Posts Tagged ‘broadcasting’

A recent report from Nielsen Company demonstrated that more and more Americans are spending time on Social Networks. Share of US internet time spent on social networking is 22.7% which clearly dominates the time (as highlighted in the list above) of where users spend their time online. There is an increase of 43% from 2009, which clearly indicates that it is no more an activity embraced by early adapters but now is part of the main stream population.

Social Networking goes mainstream

  • The most surprising part is that it part exceeds the time people spend on playing games or emailing. This surely means that people are connecting for personal and professional reasons on social networks. A social networking report just pointed out that there is an increase in traffic on Facebook from middle-age users and users with same college since 2009.
  • In a demographic view of social networking activity on mobile devices, women were found to use their phones to “tweet” and “friend” 10% more than men. Also, the 35-54 age group had more active mobile social networkers than any other group.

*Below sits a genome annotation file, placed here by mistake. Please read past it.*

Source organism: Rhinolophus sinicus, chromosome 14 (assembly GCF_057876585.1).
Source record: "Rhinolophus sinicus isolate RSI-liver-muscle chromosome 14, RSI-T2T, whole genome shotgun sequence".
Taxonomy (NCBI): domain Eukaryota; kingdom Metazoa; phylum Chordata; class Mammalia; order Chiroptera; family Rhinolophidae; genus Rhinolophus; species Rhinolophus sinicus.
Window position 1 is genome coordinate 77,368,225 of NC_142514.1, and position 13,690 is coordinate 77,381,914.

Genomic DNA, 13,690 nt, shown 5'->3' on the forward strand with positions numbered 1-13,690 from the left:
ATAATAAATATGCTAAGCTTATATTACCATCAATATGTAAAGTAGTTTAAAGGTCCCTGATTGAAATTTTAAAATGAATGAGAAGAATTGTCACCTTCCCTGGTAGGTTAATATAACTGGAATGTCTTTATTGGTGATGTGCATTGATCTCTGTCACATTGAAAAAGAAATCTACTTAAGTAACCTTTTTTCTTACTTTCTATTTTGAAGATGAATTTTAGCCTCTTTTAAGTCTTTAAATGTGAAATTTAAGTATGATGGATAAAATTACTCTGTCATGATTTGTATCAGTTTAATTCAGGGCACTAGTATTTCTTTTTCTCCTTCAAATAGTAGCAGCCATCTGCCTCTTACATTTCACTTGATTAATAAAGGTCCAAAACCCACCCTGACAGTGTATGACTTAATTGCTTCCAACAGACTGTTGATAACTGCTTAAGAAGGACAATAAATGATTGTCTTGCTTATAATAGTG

• If you are in the U.S.  and use social networks like Facebook, MySpace or LinkedIn, chances are you’re more affluent and more urban than the average American according to Nielsen Claritas

Mainstream Behavior

“Intimacy prevails” – In spite of the explosion of social networking users studies show only 5-10% of FB users leave comments on statuses, photos and walls of their friends though women are more active. People who are members of online social networks are not so much ‘networking’ as they are ‘broadcasting their lives. So, it is common for people to comment on their activities and updates. In effect, as Godin, the author of Tribes, says every tribe becomes a media channel.  It is most important to notice that humans may be advertising themselves more effectively. But they still have the same small circles of intimacy as ever. So, even if you are “broadcasting” to a wider, exponentially expanding network, people who are engaged with you is a small, intimate circle of friends who are part of your professional or personal tribe.